please keep us posted.. we are here for you.. blessings

Hi Jeanne,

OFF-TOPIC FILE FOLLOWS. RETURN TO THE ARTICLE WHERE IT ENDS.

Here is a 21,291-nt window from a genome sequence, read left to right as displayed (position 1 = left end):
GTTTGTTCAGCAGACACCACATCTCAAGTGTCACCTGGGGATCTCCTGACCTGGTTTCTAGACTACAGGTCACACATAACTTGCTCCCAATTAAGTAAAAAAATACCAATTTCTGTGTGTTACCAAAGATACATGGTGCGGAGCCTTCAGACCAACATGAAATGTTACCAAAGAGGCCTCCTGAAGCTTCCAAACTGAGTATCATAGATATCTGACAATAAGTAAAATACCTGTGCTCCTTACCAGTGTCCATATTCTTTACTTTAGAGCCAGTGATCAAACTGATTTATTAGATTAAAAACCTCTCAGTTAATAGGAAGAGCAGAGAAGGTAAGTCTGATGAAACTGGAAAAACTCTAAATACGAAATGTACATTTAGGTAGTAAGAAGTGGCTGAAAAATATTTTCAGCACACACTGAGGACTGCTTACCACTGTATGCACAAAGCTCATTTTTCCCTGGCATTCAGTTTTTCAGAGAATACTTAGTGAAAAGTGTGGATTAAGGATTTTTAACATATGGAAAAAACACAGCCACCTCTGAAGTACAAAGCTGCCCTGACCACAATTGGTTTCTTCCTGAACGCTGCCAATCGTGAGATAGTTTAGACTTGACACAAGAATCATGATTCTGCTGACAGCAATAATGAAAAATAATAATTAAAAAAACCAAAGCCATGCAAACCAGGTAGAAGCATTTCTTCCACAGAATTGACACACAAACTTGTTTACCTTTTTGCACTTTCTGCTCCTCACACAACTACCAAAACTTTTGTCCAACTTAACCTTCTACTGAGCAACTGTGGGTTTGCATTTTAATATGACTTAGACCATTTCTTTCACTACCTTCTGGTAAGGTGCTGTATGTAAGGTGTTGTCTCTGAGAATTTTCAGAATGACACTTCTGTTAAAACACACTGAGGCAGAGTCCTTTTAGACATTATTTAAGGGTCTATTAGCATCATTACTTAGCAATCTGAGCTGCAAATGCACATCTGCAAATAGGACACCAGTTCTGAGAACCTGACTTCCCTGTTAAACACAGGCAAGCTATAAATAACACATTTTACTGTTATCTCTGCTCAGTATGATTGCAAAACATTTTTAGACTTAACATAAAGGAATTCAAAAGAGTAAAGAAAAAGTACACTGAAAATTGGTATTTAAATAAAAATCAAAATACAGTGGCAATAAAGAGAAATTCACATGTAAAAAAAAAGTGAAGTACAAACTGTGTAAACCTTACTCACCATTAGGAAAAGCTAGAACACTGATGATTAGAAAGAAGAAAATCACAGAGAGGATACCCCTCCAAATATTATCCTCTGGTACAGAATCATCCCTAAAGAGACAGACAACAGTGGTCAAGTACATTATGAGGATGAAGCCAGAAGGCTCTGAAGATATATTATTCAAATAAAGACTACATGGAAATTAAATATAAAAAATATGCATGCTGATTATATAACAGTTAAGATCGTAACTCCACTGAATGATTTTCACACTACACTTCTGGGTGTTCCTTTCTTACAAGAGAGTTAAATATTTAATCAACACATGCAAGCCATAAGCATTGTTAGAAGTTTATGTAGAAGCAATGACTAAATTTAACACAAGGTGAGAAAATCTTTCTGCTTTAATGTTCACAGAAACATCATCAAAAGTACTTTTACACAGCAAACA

My mom also had cancer which started in her colon and spread throughout her body to other organs. She passed away last November. I had hospice care from last September until she passed. She too was unable to stand or walk and was completely incontinent. I was her primary caregiver for 11 months. On the day my mom passed away, the hospice nurse gave me a book called "Gone From My Sight". I wish I had gotten a copy of that book sooner. It tells you what signs to look for toward the end of life. If you would like a copy of it, I would be more than happy to send it to you. You may email me privately if you want. Towards the end, my mom stayed in one position, could not feed herself or even drink from a straw. She could not even lift a plastic spoon. She was seeing my grandmother in the bedroom (my grandmother passed away in 1999). She would talk to people she saw in the bedroom and see things that weren't there. When I questioned hospice about these things, they told me it was probably side effects from her medication. I now know these are signs of the coming of the end. She would cry out in pain when she had to be moved to be changed or washed. The hospice nurse said she was having muscle spasms in her legs and that was what was causing the pain. My mom was taking a lot of different medications towards the end including valium, liquid oxycodone and a few others. I knew it was time the day my mom passed. She was very restless and her breathing was very erratic. At 4:00 AM that day she was having a lot of trouble breathing. At 8:00 AM she was still breathing erratic but was unresponsive to me at that point. I hope your mom is resting comfortably and that you are doing ok. Please let me know if you would like a copy of the book I mentioned.